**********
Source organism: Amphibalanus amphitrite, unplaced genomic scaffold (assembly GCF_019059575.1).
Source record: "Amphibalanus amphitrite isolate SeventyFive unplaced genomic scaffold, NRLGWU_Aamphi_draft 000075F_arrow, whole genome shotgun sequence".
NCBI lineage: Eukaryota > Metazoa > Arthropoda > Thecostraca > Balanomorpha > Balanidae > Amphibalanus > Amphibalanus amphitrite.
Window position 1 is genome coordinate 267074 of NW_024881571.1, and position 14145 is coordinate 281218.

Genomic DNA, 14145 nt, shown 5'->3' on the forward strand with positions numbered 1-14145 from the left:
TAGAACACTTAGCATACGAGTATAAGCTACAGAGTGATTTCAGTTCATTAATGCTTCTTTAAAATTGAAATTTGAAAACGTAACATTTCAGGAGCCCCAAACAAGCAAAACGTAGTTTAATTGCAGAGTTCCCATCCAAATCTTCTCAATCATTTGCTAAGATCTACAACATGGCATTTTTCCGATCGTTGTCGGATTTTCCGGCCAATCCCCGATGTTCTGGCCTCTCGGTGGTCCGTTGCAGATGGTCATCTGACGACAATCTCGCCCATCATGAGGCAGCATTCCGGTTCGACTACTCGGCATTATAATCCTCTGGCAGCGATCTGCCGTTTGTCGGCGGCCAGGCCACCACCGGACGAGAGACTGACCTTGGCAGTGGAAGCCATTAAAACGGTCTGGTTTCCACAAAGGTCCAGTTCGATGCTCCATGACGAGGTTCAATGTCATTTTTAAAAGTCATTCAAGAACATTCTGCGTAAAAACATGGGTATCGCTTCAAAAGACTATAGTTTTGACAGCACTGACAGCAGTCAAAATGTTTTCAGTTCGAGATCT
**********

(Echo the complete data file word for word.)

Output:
Source organism: Amphibalanus amphitrite, unplaced genomic scaffold (assembly GCF_019059575.1).
Source record: "Amphibalanus amphitrite isolate SeventyFive unplaced genomic scaffold, NRLGWU_Aamphi_draft 000075F_arrow, whole genome shotgun sequence".
NCBI lineage: Eukaryota > Metazoa > Arthropoda > Thecostraca > Balanomorpha > Balanidae > Amphibalanus > Amphibalanus amphitrite.
Window position 1 is genome coordinate 267074 of NW_024881571.1, and position 14145 is coordinate 281218.

Genomic DNA, 14145 nt, shown 5'->3' on the forward strand with positions numbered 1-14145 from the left:
TAGAACACTTAGCATACGAGTATAAGCTACAGAGTGATTTCAGTTCATTAATGCTTCTTTAAAATTGAAATTTGAAAACGTAACATTTCAGGAGCCCCAAACAAGCAAAACGTAGTTTAATTGCAGAGTTCCCATCCAAATCTTCTCAATCATTTGCTAAGATCTACAACATGGCATTTTTCCGATCGTTGTCGGATTTTCCGGCCAATCCCCGATGTTCTGGCCTCTCGGTGGTCCGTTGCAGATGGTCATCTGACGACAATCTCGCCCATCATGAGGCAGCATTCCGGTTCGACTACTCGGCATTATAATCCTCTGGCAGCGATCTGCCGTTTGTCGGCGGCCAGGCCACCACCGGACGAGAGACTGACCTTGGCAGTGGAAGCCATTAAAACGGTCTGGTTTCCACAAAGGTCCAGTTCGATGCTCCATGACGAGGTTCAATGTCATTTTTAAAAGTCATTCAAGAACATTCTGCGTAAAAACATGGGTATCGCTTCAAAAGACTATAGTTTTGACAGCACTGACAGCAGTCAAAATGTTTTCAGTTCGAGATCT